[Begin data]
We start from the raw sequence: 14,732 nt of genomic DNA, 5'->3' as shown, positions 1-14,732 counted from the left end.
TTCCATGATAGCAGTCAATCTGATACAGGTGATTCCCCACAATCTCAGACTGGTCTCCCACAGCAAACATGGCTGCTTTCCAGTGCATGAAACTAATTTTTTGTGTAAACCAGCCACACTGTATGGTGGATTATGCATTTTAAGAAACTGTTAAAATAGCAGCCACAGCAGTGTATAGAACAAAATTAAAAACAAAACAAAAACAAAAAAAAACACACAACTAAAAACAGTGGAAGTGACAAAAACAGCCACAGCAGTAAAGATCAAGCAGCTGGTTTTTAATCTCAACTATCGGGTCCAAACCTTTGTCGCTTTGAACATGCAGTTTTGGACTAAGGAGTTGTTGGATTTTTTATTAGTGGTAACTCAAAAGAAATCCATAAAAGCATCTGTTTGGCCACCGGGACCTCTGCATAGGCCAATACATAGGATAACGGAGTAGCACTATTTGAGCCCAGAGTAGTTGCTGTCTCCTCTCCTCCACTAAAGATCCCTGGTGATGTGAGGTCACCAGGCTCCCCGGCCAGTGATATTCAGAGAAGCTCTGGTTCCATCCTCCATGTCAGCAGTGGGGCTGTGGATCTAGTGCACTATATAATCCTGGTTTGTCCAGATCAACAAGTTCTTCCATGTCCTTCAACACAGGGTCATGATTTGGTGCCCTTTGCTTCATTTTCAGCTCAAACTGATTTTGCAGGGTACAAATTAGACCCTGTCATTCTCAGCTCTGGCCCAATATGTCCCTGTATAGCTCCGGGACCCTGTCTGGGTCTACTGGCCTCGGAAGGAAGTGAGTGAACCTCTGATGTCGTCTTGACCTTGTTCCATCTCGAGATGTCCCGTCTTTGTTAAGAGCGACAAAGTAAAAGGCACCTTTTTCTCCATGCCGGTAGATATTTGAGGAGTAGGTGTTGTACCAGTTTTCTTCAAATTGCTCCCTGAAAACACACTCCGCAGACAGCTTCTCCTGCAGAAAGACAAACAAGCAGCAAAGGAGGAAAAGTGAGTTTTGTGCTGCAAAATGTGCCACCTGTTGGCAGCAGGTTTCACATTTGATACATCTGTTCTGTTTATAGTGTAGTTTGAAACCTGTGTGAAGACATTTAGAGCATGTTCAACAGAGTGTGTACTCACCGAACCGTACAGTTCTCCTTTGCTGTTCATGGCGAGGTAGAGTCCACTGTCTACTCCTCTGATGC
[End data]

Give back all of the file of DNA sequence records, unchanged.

We start from the raw sequence: 14,732 nt of genomic DNA, 5'->3' as shown, positions 1-14,732 counted from the left end.
TTCCATGATAGCAGTCAATCTGATACAGGTGATTCCCCACAATCTCAGACTGGTCTCCCACAGCAAACATGGCTGCTTTCCAGTGCATGAAACTAATTTTTTGTGTAAACCAGCCACACTGTATGGTGGATTATGCATTTTAAGAAACTGTTAAAATAGCAGCCACAGCAGTGTATAGAACAAAATTAAAAACAAAACAAAAACAAAAAAAAACACACAACTAAAAACAGTGGAAGTGACAAAAACAGCCACAGCAGTAAAGATCAAGCAGCTGGTTTTTAATCTCAACTATCGGGTCCAAACCTTTGTCGCTTTGAACATGCAGTTTTGGACTAAGGAGTTGTTGGATTTTTTATTAGTGGTAACTCAAAAGAAATCCATAAAAGCATCTGTTTGGCCACCGGGACCTCTGCATAGGCCAATACATAGGATAACGGAGTAGCACTATTTGAGCCCAGAGTAGTTGCTGTCTCCTCTCCTCCACTAAAGATCCCTGGTGATGTGAGGTCACCAGGCTCCCCGGCCAGTGATATTCAGAGAAGCTCTGGTTCCATCCTCCATGTCAGCAGTGGGGCTGTGGATCTAGTGCACTATATAATCCTGGTTTGTCCAGATCAACAAGTTCTTCCATGTCCTTCAACACAGGGTCATGATTTGGTGCCCTTTGCTTCATTTTCAGCTCAAACTGATTTTGCAGGGTACAAATTAGACCCTGTCATTCTCAGCTCTGGCCCAATATGTCCCTGTATAGCTCCGGGACCCTGTCTGGGTCTACTGGCCTCGGAAGGAAGTGAGTGAACCTCTGATGTCGTCTTGACCTTGTTCCATCTCGAGATGTCCCGTCTTTGTTAAGAGCGACAAAGTAAAAGGCACCTTTTTCTCCATGCCGGTAGATATTTGAGGAGTAGGTGTTGTACCAGTTTTCTTCAAATTGCTCCCTGAAAACACACTCCGCAGACAGCTTCTCCTGCAGAAAGACAAACAAGCAGCAAAGGAGGAAAAGTGAGTTTTGTGCTGCAAAATGTGCCACCTGTTGGCAGCAGGTTTCACATTTGATACATCTGTTCTGTTTATAGTGTAGTTTGAAACCTGTGTGAAGACATTTAGAGCATGTTCAACAGAGTGTGTACTCACCGAACCGTACAGTTCTCCTTTGCTGTTCATGGCGAGGTAGAGTCCACTGTCTACTCCTCTGATGC